Ever since I got to my village in Tanzania, there has been campaign buzz regarding a recently-vacated seat of parliament due to the untimely passing of this area’s representative.
The Iringa region was to elect a new official on March 16th.
Within days of my arrival at the end of January, the first signs of the election surfaced. Quiet days in the village began to be highlighted (or interrupted depending on your perspective) by drive-by campaign commercials.
Minus television or even much radio in town, political ads are live. You’d hear the “ad” coming a from a few hundred yards away in the form of decorated trucks with speakers or megaphones a-blaring. Music or speech, either way the muffled audio was unmistakable in its intent. The music was celebratory; the speaking direct. “We are the party for you!” it declared.
The Chadema Party is known as “the opposition”. Like the U.S., Tanzania is largely a two party country, but unlike America, Tanzania in 2014 isn’t much of a contest of who will be elected. It has created a “ruling” and “opposition” party and the CCM Party has been in power since Tanzanian independence in 1961.
From what I’ve gathered, the CCM—despite starting off as a socialist party—is today the party of men in nice suits bumping elbows with business. Not everyone thinks CCM is doing the best job. People are calling for more equality, that things aren’t as good as they could be due to corruption. Those in the villages want nice things like electricity, too. Who’s going to speak for them?
So over the years, Chadema has risen as CCM’s main challenger. Interestingly, right here in Magulilwa, these two parties’ offices are right next to each other.
On these buildings, and elsewhere to be sure, the candidates’ campaign pictures began to decorate the area architecture in the thick of this abbreviated campaign stretch.
Fast forward a few weeks to Friday, March 14th, and I was in my room typing or eating or reading an old National Geographic—perhaps all three—when I heard a familiar-sounding loud vehicle approaching on this early afternoon. I had wanted to photograph one of these automobile ads in action, so remember being bummed that I missed my chance as I heard this vehicle’s music fading. But not long after it went by, I heard another approach. These things usually didn’t come in twos. And this one’s music was really loud. I wondered if the two party’s cars were driving in some proximal competition.
I hopped up from my table and out of my compound, just in time to catch this vehicle strolling by. And rather than a normal-sized truck, this yellow-painted monster was a livestock-hauler. Replace cattle in the caged bed of the truck with huge, blaring speakers and you get the idea. And from the green accents of the vehicle, I knew this campaign cruiser belonged to the CCM.
I jogged back to my room, grabbed my camera, and followed the sounds from the vehicles into the village. I walked down the main street to see up ahead a whole motorcade creeping away from me, heading further into town. I walked fast to catch up and watched the white vehicles all turn into the large, open Magulilwa city square.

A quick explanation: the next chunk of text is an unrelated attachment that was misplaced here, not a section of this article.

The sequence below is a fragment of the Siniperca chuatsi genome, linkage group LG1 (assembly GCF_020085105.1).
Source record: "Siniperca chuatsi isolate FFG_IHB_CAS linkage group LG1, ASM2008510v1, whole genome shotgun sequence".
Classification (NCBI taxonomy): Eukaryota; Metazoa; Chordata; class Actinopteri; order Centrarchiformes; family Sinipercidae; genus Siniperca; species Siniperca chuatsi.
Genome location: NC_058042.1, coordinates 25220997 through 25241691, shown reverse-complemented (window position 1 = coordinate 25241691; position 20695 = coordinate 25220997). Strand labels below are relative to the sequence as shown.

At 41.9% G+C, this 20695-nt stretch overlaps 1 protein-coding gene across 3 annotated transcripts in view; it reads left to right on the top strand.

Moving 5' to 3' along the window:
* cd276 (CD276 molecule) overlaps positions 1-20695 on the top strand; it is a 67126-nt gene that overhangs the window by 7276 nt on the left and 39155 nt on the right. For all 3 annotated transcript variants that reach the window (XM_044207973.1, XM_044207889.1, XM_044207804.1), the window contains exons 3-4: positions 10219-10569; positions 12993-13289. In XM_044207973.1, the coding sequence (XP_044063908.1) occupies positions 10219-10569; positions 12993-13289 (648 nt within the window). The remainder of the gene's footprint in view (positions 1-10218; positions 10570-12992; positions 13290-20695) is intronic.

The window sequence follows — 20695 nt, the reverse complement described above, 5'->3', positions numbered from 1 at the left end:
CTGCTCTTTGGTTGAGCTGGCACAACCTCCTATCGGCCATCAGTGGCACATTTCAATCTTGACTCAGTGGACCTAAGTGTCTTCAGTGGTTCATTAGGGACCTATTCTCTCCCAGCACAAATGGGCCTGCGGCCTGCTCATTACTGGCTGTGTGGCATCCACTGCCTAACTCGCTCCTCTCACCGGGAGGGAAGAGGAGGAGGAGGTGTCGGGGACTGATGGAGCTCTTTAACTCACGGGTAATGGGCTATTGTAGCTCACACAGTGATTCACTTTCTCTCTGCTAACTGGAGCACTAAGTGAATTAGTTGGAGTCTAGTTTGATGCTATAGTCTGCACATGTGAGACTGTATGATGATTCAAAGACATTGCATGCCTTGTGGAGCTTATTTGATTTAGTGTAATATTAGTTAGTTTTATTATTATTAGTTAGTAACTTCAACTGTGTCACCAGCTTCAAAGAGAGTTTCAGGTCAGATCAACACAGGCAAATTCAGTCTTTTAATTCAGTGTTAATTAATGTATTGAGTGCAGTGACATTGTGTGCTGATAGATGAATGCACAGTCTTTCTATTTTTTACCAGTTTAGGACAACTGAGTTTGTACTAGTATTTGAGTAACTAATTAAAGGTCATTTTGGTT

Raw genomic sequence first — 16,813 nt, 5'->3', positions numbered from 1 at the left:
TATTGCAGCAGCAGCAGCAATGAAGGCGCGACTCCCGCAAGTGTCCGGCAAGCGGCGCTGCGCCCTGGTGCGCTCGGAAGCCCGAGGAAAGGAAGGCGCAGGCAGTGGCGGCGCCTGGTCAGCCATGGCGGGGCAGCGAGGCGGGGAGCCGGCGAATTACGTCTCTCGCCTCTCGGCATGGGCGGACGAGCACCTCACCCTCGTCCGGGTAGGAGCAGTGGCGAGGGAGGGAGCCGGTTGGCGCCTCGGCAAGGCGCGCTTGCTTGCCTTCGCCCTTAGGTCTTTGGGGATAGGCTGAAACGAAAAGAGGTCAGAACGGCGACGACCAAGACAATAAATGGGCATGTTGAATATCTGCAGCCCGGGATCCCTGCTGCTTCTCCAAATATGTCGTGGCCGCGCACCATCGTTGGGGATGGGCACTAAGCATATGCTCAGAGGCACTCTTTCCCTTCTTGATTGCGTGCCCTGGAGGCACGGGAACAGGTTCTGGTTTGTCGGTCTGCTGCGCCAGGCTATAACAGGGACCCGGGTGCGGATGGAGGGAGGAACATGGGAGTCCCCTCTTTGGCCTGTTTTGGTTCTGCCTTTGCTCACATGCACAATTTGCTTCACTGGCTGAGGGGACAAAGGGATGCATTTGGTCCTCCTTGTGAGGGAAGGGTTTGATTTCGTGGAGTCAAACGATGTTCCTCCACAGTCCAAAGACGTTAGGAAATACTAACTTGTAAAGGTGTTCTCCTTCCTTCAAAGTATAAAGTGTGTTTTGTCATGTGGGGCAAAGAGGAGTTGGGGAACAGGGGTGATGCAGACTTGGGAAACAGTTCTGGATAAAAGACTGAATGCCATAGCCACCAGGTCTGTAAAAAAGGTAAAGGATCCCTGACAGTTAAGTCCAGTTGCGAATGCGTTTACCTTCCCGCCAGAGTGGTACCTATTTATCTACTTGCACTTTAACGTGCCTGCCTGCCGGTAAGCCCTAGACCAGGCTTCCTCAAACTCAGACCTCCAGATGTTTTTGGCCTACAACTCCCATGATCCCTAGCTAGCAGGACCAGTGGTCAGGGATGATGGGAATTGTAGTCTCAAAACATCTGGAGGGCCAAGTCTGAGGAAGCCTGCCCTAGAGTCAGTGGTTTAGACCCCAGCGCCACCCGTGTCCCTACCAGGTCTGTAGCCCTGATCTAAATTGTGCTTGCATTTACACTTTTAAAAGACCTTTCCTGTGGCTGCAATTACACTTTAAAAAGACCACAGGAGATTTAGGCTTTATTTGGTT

In more developed cities, this area may have been cobble stone or brick-based. Here, it’s soft, red earth with a patchy carpet of bright green grass.
Approaching the scene, I saw the vehicles parked in a row as well as the yellow concert-on-wheels standing there bumping the square. There was a small stage next to the truck with a crowd of a healthy 200 huddled tightly around the stage. Then just as I lumped into the crowd, a young man with a microphone and a mission to make people move offered his artistic antics to liven the crowd.
The people held signs indicating their support.
Behind the stage and along the street, CCM party heads sat in a row.
This was their candidate’s, Godfrey Mgimwa, big campaign stop in Magulilwa. And I must say, for it being just a modest village in the region, they put on a show. After the MC’s warm-up and a speech from a party leader, the rest of the seated party heads rose from their chairs to dance—including the candidate himself.
The excitement and energy, the dancing and political signs on sticks, the jubilation and cheer. It reminded me of the U.S.
Check it out:
Perhaps similar to how you experienced these pictures/video, the fact that I couldn’t decipher the speech–and that I knew little to nothing about the candidate or party–allowed me to view the scene with refreshed eyes. As the MC danced, as the women ululated at the speaker’s high points, I had to note the extreme level of joy and celebration in relation to what these folks stood to gain if their candidate won.
Ideology is a powerful thing here in Tanzania, back home, everywhere. It has people solemnly believing that life is right when their ideology is met; and these people’s ideology being met depended on this guy winning. Thus they invested their day, energy, hopes, and selves into this campaign and event.
Some here, I’m thinking, just like to cheer for a winner. It’s more fun to be a Yankees fan because they win a lot of games. In fact, it hit me that people come together in these situations to celebrate in a religion/sports-ish combination—a belief that they will be saved and that there will be a better tomorrow because of their elected “savior”, and a rooting for a team whose outcome matters little to one’s actual life.
Ideologically-free children seemed to enjoy the music, but they also seemed to wonder what all the fuss was about.
Two days later, I was at my usual internet café in Iringa when I heard cars honking from what I assumed was a traffic incident. The honking continued, got louder, and was now accompanied by celebratory music. The CCM motorcade came on by, drowning out the neighborhood in their exultant parade.
They won the election by a commanding 79% of the vote.